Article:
independent

Sunday 15 December 2019

Former staff relive hotel's heyday

Great Southern Hotel reunion

The organisers Noel Patten, Aine Kehoe, Maria Winters, Claire O’Rourke, Caroline Harpur, Bride Hayes, Pat Doyle and Imelda Lawlor
The organisers Noel Patten, Aine Kehoe, Maria Winters, Claire O’Rourke, Caroline Harpur, Bride Hayes, Pat Doyle and Imelda Lawlor

Maria Pepper

The glory days of the now derelict and soon to be demolished Great Southern Hotel in Rosslare Harbour were recalled at a reunion of former staff organised to celebrate the 50th anniversary.

Over 100 people attended the event in nearby Hotel Rosslare which was held by a group of past employees who decorated the reception with old photographs of staff and the GSH hotel itself in more prosperous times.

The hotel opened its doors in 1969 and developed a reputation as one of the leading hospitality providers in the south east.

The origins were the old railway terminal hotels built by the Great Southern and Western Railway Company in the 1960's with the Great Southern Hotel group consisting of six State-owned CIE hotels in Kerry, Galway and Rosslare.

The 100-bedroom Rosslare hotel, perched on the hillside overlooking the harbour with a panoramic view of ferries entering and leaving the port, was one of the first hotels in the south east to provide a swimming pool and leisure centre, according to former employee Claire O' Rourke.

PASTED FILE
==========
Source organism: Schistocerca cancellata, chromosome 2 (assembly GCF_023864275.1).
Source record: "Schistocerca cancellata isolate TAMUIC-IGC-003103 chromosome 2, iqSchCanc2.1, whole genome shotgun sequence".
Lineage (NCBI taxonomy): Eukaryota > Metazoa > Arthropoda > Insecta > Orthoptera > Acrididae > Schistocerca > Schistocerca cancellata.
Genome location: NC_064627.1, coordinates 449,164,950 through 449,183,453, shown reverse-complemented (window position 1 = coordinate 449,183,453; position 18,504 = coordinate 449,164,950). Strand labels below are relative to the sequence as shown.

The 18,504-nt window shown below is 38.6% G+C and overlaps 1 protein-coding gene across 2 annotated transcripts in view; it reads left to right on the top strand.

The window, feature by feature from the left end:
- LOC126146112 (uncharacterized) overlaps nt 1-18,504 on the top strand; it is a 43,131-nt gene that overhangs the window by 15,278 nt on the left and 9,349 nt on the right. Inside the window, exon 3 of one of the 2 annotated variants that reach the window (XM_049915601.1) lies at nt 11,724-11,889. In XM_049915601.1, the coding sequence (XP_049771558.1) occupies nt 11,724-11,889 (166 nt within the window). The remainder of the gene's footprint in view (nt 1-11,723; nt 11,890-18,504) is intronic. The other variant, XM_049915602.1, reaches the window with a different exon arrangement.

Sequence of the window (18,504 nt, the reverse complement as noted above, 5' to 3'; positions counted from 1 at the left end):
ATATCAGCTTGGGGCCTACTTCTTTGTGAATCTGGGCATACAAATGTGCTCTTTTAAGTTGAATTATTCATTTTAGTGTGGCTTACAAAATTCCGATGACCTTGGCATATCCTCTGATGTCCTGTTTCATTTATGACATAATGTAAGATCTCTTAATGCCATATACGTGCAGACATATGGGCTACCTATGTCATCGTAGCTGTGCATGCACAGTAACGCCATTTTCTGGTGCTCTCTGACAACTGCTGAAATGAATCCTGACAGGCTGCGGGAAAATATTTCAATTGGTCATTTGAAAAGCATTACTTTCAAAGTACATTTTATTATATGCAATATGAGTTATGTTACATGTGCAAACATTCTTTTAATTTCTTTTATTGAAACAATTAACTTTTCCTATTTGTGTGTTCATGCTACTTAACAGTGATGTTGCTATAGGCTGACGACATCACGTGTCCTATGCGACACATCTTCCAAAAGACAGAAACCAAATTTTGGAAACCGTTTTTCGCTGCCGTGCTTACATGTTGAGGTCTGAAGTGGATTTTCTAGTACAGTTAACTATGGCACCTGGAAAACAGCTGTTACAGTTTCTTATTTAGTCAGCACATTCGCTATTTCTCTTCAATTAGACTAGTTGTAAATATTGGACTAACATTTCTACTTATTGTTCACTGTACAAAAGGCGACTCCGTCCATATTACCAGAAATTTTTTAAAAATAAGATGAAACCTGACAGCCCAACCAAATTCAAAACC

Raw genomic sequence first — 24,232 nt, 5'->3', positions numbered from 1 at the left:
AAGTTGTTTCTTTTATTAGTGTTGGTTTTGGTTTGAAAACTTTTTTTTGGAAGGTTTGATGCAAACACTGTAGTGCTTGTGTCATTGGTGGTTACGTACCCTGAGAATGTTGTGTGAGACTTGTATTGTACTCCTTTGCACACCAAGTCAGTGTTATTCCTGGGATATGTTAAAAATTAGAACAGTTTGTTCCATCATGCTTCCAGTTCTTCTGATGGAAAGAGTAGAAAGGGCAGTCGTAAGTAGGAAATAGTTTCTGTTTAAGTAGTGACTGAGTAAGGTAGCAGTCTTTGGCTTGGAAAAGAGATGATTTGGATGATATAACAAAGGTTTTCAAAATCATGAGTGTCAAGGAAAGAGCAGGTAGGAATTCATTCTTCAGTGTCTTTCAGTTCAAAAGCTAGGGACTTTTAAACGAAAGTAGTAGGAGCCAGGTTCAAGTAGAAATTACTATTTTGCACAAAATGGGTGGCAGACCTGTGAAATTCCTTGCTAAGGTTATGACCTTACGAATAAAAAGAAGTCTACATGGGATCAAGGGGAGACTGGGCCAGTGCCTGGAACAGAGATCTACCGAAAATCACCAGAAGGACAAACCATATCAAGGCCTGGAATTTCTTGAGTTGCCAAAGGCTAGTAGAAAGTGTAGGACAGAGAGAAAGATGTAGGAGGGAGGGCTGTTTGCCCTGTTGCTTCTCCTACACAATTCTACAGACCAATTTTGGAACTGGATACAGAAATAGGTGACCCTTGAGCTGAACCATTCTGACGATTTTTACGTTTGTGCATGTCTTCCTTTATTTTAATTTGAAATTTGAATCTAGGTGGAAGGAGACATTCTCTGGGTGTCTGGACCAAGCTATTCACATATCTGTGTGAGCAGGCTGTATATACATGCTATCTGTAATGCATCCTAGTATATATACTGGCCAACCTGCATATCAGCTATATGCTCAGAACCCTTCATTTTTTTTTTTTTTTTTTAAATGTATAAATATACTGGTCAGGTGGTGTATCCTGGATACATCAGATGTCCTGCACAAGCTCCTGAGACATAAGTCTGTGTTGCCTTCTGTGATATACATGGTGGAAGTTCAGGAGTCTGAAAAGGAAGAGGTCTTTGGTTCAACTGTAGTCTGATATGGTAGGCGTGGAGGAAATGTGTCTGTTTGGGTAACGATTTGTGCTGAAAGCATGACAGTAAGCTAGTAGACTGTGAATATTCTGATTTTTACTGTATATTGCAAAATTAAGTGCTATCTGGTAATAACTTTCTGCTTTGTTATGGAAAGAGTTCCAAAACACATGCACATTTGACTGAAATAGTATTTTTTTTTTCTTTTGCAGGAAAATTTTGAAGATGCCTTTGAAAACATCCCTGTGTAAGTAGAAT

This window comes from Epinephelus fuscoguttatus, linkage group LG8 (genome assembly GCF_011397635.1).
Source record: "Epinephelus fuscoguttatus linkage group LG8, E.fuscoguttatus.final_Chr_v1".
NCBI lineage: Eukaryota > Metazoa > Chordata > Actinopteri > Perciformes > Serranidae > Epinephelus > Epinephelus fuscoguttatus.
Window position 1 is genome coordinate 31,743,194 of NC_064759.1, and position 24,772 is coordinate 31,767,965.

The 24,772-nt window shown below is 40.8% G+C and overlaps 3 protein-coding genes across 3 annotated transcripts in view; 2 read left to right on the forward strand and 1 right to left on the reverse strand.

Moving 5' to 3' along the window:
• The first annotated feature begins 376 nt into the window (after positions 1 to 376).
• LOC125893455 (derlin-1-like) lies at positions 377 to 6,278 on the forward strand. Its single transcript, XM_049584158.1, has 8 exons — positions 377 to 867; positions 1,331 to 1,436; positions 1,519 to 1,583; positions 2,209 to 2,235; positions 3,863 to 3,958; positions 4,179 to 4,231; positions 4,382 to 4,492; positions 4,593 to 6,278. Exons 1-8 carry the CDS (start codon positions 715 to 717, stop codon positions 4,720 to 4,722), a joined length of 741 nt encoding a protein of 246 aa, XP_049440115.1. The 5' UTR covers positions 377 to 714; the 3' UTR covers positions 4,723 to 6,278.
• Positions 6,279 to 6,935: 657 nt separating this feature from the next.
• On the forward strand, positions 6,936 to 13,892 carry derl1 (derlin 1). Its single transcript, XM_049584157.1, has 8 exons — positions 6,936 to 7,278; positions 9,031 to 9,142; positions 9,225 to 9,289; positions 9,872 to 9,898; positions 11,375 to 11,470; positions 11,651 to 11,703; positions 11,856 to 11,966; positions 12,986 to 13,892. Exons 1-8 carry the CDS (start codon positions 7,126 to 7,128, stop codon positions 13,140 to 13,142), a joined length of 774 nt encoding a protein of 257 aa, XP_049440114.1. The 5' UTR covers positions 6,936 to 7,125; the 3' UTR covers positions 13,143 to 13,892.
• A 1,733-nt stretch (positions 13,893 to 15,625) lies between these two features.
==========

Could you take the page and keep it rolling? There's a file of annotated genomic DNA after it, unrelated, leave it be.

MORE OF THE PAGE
For many years, the premises also operated as a training school for the hospitality industry, which was run by CERT, the State training agency for the hotel industry. Hundreds of chefs and hospitality workers were trained there by top instructors.

Throughout its checkered history, the Great Southern Hotel, Rosslare enjoyed prosperity, welcomed dignatories and also survived recessions and even a bomb attempt by the IRA.

Aer Rianta, now the Dublin Airport Authority, took over the chain of hotels, adding three properties in Dublin, Cork and Shannon airports. In 2009, due to reduced profits, the Government decided to sell the hotels, which proved the end of the line for the Great Railway hotels.

Ms. O' Rourke said that lasting legacy locally were the friendships and even marriages made over the years by staff of the Rosslare hotel, who have many fond memories of the good times.

The hotel breathed life into a small village, providing employment and hospitality. There is hardly a family in Rosslare Harbour that didn't have someone working there at some time, she said.

The hotel is now a deteriorating shell of a building and those who worked there can't help viewing it as a wasted opportunity on a prominent site at the gateway to Europe.

The staff reunion was organised to mark the hotel turning 50 and over 100 ex-employees travelled from all over the country to enjoy a night of dancing, singing and reminiscence.

The night began with a prosecco reception sponsored by family celebrant Diana Goff. The organisers thanked the sponsors of the event for their support, including Murphy's SuperValu, Lloyds Pharmacy, Griffin Hotel Group, Circle K service station, Wild and Native, Rosslare, Perennial Freight, Diana Goff, Eadaoin Lawlor, Talbot Hotel Group, DPD Wexford and Simplicity.

'It is with sadness that we now watch as this hotel which created so much local employment and brought tourists to the area, is being demolished', said another former employee, Caroline Harpur.

Wexford People

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